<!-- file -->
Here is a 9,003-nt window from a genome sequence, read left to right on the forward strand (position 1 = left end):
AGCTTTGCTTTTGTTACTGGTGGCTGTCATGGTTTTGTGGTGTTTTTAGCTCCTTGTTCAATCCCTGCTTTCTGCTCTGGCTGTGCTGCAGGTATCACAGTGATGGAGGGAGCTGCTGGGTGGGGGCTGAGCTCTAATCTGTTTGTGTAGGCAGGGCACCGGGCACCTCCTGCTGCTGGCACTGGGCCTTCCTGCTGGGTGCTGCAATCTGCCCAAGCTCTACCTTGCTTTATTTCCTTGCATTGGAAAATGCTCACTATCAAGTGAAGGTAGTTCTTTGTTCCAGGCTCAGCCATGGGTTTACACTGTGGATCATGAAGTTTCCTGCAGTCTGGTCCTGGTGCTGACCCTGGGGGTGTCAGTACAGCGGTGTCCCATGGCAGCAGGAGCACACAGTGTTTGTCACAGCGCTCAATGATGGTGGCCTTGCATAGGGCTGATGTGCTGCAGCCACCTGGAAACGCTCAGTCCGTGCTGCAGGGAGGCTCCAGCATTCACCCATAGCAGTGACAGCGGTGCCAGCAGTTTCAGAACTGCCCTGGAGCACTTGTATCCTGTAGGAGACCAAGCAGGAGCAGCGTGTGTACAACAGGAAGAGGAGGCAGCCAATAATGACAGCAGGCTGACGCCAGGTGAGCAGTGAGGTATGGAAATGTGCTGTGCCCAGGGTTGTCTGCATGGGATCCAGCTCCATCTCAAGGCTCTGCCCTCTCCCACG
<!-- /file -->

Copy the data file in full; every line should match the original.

Here is a 9,003-nt window from a genome sequence, read left to right on the forward strand (position 1 = left end):
AGCTTTGCTTTTGTTACTGGTGGCTGTCATGGTTTTGTGGTGTTTTTAGCTCCTTGTTCAATCCCTGCTTTCTGCTCTGGCTGTGCTGCAGGTATCACAGTGATGGAGGGAGCTGCTGGGTGGGGGCTGAGCTCTAATCTGTTTGTGTAGGCAGGGCACCGGGCACCTCCTGCTGCTGGCACTGGGCCTTCCTGCTGGGTGCTGCAATCTGCCCAAGCTCTACCTTGCTTTATTTCCTTGCATTGGAAAATGCTCACTATCAAGTGAAGGTAGTTCTTTGTTCCAGGCTCAGCCATGGGTTTACACTGTGGATCATGAAGTTTCCTGCAGTCTGGTCCTGGTGCTGACCCTGGGGGTGTCAGTACAGCGGTGTCCCATGGCAGCAGGAGCACACAGTGTTTGTCACAGCGCTCAATGATGGTGGCCTTGCATAGGGCTGATGTGCTGCAGCCACCTGGAAACGCTCAGTCCGTGCTGCAGGGAGGCTCCAGCATTCACCCATAGCAGTGACAGCGGTGCCAGCAGTTTCAGAACTGCCCTGGAGCACTTGTATCCTGTAGGAGACCAAGCAGGAGCAGCGTGTGTACAACAGGAAGAGGAGGCAGCCAATAATGACAGCAGGCTGACGCCAGGTGAGCAGTGAGGTATGGAAATGTGCTGTGCCCAGGGTTGTCTGCATGGGATCCAGCTCCATCTCAAGGCTCTGCCCTCTCCCACG